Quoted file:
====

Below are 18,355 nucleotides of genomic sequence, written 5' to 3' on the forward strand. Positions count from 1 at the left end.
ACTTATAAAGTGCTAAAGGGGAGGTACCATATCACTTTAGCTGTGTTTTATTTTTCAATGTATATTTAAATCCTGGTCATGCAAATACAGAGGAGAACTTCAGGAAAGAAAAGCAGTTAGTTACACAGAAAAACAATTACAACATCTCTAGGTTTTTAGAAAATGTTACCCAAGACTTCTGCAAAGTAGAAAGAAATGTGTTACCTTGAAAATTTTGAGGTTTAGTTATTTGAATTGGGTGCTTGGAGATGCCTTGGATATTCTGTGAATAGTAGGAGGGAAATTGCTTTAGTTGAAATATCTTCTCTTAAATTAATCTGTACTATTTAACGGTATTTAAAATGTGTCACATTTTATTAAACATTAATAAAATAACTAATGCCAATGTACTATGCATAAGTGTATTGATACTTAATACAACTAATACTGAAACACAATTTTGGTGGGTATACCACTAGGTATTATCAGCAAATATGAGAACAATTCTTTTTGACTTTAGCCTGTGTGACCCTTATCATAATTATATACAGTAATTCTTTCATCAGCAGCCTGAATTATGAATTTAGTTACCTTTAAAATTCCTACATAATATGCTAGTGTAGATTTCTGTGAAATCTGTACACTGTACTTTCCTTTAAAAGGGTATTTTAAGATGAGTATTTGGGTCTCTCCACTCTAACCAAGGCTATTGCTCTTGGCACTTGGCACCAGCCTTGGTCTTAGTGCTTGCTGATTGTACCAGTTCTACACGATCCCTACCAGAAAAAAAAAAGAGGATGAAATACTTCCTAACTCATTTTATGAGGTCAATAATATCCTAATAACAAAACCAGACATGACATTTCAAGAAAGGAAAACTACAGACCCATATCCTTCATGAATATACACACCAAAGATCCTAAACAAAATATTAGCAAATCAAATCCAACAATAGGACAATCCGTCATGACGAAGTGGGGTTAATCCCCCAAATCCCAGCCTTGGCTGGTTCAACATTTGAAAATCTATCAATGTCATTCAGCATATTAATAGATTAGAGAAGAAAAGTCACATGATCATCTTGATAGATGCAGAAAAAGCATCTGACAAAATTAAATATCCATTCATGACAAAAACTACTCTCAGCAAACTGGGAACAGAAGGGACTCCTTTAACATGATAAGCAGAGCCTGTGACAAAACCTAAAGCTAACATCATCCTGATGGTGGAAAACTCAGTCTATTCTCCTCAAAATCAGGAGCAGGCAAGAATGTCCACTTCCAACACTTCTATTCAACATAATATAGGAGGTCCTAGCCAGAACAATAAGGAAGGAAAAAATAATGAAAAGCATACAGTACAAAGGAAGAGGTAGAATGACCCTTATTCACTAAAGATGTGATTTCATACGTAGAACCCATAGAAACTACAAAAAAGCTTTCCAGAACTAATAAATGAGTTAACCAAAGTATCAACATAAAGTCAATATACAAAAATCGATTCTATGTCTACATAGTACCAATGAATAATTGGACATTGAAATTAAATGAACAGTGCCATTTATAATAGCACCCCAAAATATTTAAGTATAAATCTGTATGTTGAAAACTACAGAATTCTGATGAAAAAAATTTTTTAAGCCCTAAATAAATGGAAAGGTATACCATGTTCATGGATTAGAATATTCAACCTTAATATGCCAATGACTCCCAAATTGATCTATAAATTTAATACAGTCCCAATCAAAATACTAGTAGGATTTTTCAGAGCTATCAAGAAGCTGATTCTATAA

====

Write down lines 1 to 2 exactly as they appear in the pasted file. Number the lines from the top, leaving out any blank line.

Below are 18,355 nucleotides of genomic sequence, written 5' to 3' on the forward strand. Positions count from 1 at the left end.
ACTTATAAAGTGCTAAAGGGGAGGTACCATATCACTTTAGCTGTGTTTTATTTTTCAATGTATATTTAAATCCTGGTCATGCAAATACAGAGGAGAACTTCAGGAAAGAAAAGCAGTTAGTTACACAGAAAAACAATTACAACATCTCTAGGTTTTTAGAAAATGTTACCCAAGACTTCTGCAAAGTAGAAAGAAATGTGTTACCTTGAAAATTTTGAGGTTTAGTTATTTGAATTGGGTGCTTGGAGATGCCTTGGATATTCTGTGAATAGTAGGAGGGAAATTGCTTTAGTTGAAATATCTTCTCTTAAATTAATCTGTACTATTTAACGGTATTTAAAATGTGTCACATTTTATTAAACATTAATAAAATAACTAATGCCAATGTACTATGCATAAGTGTATTGATACTTAATACAACTAATACTGAAACACAATTTTGGTGGGTATACCACTAGGTATTATCAGCAAATATGAGAACAATTCTTTTTGACTTTAGCCTGTGTGACCCTTATCATAATTATATACAGTAATTCTTTCATCAGCAGCCTGAATTATGAATTTAGTTACCTTTAAAATTCCTACATAATATGCTAGTGTAGATTTCTGTGAAATCTGTACACTGTACTTTCCTTTAAAAGGGTATTTTAAGATGAGTATTTGGGTCTCTCCACTCTAACCAAGGCTATTGCTCTTGGCACTTGGCACCAGCCTTGGTCTTAGTGCTTGCTGATTGTACCAGTTCTACACGATCCCTACCAGAAAAAAAAAAGAGGATGAAATACTTCCTAACTCATTTTATGAGGTCAATAATATCCTAATAACAAAACCAGACATGACATTTCAAGAAAGGAAAACTACAGACCCATATCCTTCATGAATATACACACCAAAGATCCTAAACAAAATATTAGCAAATCAAATCCAACAATAGGACAATCCGTCATGACGAAGTGGGGTTAATCCCCCAAATCCCAGCCTTGGCTGGTTCAACATTTGAAAATCTATCAATGTCATTCAGCATATTAATAGATTAGAGAAGAAAAGTCACATGATCATCTTGATAGATGCAGAAAAAGCATCTGACAAAATTAAATATCCATTCATGACAAAAACTACTCTCAGCAAACTGGGAACAGAAGGGACTCCTTTAACATGATAAGCAGAGCCTGTGACAAAACCTAAAGCTAACATCATCCTGATGGTGGAAAACTCAGTCTATTCTCCTCAAAATCAGGAGCAGGCAAGAATGTCCACTTCCAACACTTCTATTCAACATAATATAGGAGGTCCTAGCCAGAACAATAAGGAAGGAAAAAATAATGAAAAGCATACAGTACAAAGGAAGAGGTAGAATGACCCTTATTCACTAAAGATGTGATTTCATACGTAGAACCCATAGAAACTACAAAAAAGCTTTCCAGAACTAATAAATGAGTTAACCAAAGTATCAACATAAAGTCAATATACAAAAATCGATTCTATGTCTACATAGTACCAATGAATAATTGGACATTGAAATTAAATGAACAGTGCCATTTATAATAGCACCCCAAAATATTTAAGTATAAATCTGTATGTTGAAAACTACAGAATTCTGATGAAAAAAATTTTTTAAGCCCTAAATAAATGGAAAGGTATACCATGTTCATGGATTAGAATATTCAACCTTAATATGCCAATGACTCCCAAATTGATCTATAAATTTAATACAGTCCCAATCAAAATACTAGTAGGATTTTTCAGAGCTATCAAGAAGCTGATTCTATAA